Willingham Hopes For Multiyear Deal

Josh Willingham hopes to sign a multiyear deal with the Nationals, agent Matt Sosnick told Adam Kilgore of the Washington Post (Twitter link).  Sosnick and the Nats agreed on a $4.6MM salary for 2010 back in January; this marks the second of three arbitration years for Willingham.  He's under team control through the 2011 season.

Willingham, 31, has a career line of .266/.364/.481 in 2,181 plate appearances.  He's been consistent, as he's had a similar line in each of his four full seasons.  UZR suggests his left field defense has been slightly below-average.  FanGraphs' Dave Cameron made a case that Willingham is a very similar player to Jason Bay, aside from their health records.

Will the Nationals commit to Willingham?  Back in January GM Mike Rizzo admitted he had been close on a couple of deals, presumably for young starters, but added, "we're in no hurry to trade Willingham."  


11 Responses to Willingham Hopes For Multiyear Deal Leave a Reply

  1. I think the Willingham/Bay comparison is fair–however, that doesn’t mean Willingham deserves Bay money. Bay doesn’t even deserve Bay money.

  2. souldrummer 5 years ago

    Hammer certainly has a fair amount of negotiating room for the moment because the Nationals have nothing in the minors in terms of legitmate outfield prospects. The only prayer they have is Michael Burgess striking out with aplomb with suspect defense in high A Potomac. I think the Nats would like to resign Hammer and should resign Hammer for a respectable 3 year deal that pays him something like the 8Mil per that Kearns was going to get when they thought he was going to be a player.

    But I also think they should wait until after this season to do that. Hammer’s health is an issue. Also, they don’t know how their pitching inventory will pan out. There are scenarios where the Detweiler, Zimmermann, and Stammen pan out where they can trade guys like Marquis and Wang for the type of outfield prospects they need to give them more leverage. Or none of the young guys could pan out and they will need to sign another free agent pitcher more than Willingham.

    I think the Nats also need to see what happens with Dunn who is currently a defensive experiment in the midst of a power outage in the final year of his deal. I’m hoping the Nats make a trade for a RF at some point this season as well.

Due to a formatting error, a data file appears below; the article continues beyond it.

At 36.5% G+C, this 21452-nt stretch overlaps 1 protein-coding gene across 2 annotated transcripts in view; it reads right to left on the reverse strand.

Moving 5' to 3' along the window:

• Semi-related, how is Bryce Harper’s defense? I know Willingham came up as a C, but was eventually moved to corner OF because of his suspect defense behind the plate. I wonder if the same could happen if the Nats draft Bryce Harper.

  3. sherrilltradedooverexperience 5 years ago

    he seems more like a poor man’s jayson werth since he doesn’t have Werth’s defensive value and speed. I am not sure I’d want to commit to this type of player for more than 8 mil over 2 years given how the market for free agent outfielders has been. He’d be someone I’d probably let him walk in his free agent year…but as long as they can keep a reasonable agreement through his arbitration years might as well hold on to him until then.

  4. $1639604 5 years ago

    They are similar. Willingham just can’t stay healthy. Plus Bay is way overrated.

  5. Should be painfully obvious that I meant Willingham has a worse health record than Bay. We can toss out the steals for being trivial and the RBI opps for being out of the player’s control. Bay last three years – .267/.362/.493. Willingham – .260/.365/.476. Bay’s time spent in the AL increases the difference between those lines, but Cameron makes a much better argument than you did here.

  6. Yankees420 5 years ago

    I think it’s fair to take the last 3 seasons, considering the one prior to that was Willingham’s first full season. Runs scored and RBI’s are less in the players control than other stats like Tim said, so I don’t think you can discount Willingham for those stats.

  7. Yankees420 5 years ago

    It should be noted that I don’t think anyone will top 3/30 for Willingham if he hits FA, then again I didn’t think Bay would get so much either.

  8. Yankees420 5 years ago

    I see your point, and the ability to drive in runs is important, but honestly I’d take the .350 hitter over the .220 guy every day of the week and twice on sunday, to me it just means the guy who hit .220 was very lucky to have that many opportunities to rack up RBI’s, while the .350 hitter might be on a team where he’s the only one playing so well, it’s not his fault people aren’t on base when he gets up to bat. Now RISP slash lines are another story, and I agree that stolen bases aren’t trivial at all, they can be extremely useful.

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